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Early Autism Diagnosis Offers Hope

By Australasian Science Magazine

A new study has concluded that it is possible to diagnose Autism Spectrum Disorder (ASD) much earlier than normally occurs. Early intervention can significantly change the outcomes for children who are diagnosed at a younger age.

A new study has concluded that it is possible to diagnose Autism Spectrum Disorder (ASD) much earlier than normally occurs. Early intervention can significantly change the outcomes for children who are diagnosed at a younger age.

Josephine Barbaro, a PhD student at La Trobe University’s Olga Tennison Autism Research Centre, and her supervisor, A/Prof Cheryl Dissanayake, trained 241 maternal and child health nurses to look for markers of ASDs during routine check-ups of children at 8, 12, 18 and 24 months of age. Those considered at risk of ASD were referred for a more thorough developmental assessment.

From more than 22,000 children, 110 were assessed at La Trobe and 89 showed signs of ASD. While the markers change with age, they include an inability to maintain consistent eye contact, failing to smile in response to another’s smile, and rarely or never imitating another’s behaviour, even with prompting. Children with ASD were behind even those with language delay in“receptive language”, the capacity to understand what the nurse was saying.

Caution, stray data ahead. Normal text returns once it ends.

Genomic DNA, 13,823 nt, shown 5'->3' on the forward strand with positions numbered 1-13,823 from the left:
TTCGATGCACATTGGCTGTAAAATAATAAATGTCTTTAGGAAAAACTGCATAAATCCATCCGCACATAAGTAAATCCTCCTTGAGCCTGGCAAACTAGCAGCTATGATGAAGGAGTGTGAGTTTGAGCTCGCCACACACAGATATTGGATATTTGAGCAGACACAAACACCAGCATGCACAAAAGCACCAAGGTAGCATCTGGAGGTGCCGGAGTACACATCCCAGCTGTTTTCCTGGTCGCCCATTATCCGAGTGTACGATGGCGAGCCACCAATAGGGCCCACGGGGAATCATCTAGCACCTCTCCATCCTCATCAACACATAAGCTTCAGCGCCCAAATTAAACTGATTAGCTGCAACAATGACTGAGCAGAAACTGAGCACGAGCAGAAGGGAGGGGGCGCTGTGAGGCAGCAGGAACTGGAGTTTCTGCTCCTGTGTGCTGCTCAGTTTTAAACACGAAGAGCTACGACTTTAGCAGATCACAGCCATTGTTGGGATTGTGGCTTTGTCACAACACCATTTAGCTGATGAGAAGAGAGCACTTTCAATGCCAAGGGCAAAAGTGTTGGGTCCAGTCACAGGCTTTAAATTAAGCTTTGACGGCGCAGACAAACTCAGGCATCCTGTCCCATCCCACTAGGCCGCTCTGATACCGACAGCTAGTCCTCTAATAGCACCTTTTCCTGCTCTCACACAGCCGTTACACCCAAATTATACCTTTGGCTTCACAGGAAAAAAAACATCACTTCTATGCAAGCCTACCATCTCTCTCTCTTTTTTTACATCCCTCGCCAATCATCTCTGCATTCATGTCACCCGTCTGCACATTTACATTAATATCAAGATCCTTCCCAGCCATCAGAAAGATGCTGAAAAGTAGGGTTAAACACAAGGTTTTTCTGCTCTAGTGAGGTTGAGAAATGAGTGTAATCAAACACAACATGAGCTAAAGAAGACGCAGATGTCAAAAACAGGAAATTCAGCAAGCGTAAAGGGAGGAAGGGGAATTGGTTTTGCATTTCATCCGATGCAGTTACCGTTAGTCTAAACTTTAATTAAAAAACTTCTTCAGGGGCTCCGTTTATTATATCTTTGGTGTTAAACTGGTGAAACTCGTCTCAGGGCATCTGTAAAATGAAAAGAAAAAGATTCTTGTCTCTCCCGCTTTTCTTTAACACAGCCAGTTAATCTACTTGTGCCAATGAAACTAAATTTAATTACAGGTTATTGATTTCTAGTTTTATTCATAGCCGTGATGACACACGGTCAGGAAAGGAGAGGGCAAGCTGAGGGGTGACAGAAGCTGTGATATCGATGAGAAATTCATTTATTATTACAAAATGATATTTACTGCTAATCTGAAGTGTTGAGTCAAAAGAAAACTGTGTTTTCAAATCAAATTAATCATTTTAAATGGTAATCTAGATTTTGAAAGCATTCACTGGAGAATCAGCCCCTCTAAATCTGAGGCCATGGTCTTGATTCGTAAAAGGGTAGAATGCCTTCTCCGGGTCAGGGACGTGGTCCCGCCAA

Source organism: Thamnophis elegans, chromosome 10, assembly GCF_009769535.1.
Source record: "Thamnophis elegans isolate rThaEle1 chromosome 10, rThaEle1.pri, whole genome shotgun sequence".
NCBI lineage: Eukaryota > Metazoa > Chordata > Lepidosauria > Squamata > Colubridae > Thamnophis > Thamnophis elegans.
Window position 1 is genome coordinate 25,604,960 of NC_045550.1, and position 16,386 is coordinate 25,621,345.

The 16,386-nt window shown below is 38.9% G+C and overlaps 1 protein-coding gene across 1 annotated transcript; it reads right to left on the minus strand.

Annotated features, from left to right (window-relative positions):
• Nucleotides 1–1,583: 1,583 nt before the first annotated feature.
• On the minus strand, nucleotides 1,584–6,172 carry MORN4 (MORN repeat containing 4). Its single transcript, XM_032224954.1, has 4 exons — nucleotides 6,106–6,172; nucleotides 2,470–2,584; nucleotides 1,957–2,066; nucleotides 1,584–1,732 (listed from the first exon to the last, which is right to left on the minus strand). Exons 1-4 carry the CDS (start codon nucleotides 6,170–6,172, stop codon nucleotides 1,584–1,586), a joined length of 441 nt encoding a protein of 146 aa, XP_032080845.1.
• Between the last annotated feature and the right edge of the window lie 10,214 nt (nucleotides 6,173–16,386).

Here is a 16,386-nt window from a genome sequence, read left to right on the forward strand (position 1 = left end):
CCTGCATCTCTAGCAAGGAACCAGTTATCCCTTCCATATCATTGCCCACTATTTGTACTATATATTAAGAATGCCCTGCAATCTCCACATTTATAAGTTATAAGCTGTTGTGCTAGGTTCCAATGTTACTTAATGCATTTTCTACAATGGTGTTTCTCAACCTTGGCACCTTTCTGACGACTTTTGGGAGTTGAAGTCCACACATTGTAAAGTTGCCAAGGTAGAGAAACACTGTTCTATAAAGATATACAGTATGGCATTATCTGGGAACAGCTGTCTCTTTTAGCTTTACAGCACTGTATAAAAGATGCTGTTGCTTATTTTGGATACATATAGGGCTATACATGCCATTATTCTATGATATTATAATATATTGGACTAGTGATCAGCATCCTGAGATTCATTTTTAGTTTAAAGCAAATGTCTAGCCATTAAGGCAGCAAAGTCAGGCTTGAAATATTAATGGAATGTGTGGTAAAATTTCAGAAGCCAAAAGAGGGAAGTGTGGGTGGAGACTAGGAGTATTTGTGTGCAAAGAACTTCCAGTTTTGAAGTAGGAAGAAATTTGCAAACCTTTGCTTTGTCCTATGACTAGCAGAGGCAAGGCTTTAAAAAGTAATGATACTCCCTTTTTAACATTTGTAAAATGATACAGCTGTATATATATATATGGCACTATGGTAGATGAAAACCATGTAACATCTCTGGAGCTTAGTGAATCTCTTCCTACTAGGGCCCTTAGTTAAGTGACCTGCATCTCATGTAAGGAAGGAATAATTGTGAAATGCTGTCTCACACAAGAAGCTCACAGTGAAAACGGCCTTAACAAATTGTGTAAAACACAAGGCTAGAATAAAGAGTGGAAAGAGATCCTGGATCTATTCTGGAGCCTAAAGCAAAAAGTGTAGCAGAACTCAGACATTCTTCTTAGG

Follow-up studies confirmed the diagnosis of the younger children at 24 months. Barbaro says that in other research “85–90% of children assessed as having ASD at two maintain the diagnosis, and in some studies 100%”. La Trobe continues to follow up the children, and Barbaro says that “so far only one has moved off the spectrum”.

Barbaro says that parents often detect and become concerned about the same markers, but are told by their GPs or paediatricians that their child will grow out of it. “They need to persist,” she says, “and try and get a referral to an ASD specialist”.

Barbaro and Dissanayake intend to train not only more maternal and child health nurses, but a range of other health care professionals in ASD marker recognition so that, Barbaro says, “anyone who comes in contact with children in a professional capacity is aware of the signs”. La Trobe is also set to establish an ASD diagnostic centre.

The benefits of such a program are large. Barbaro says that early intervention programs, where parents are taught how to teach children through play, increase intelligence in children with ASD and even prevent the full-blown manifestation of the disorder.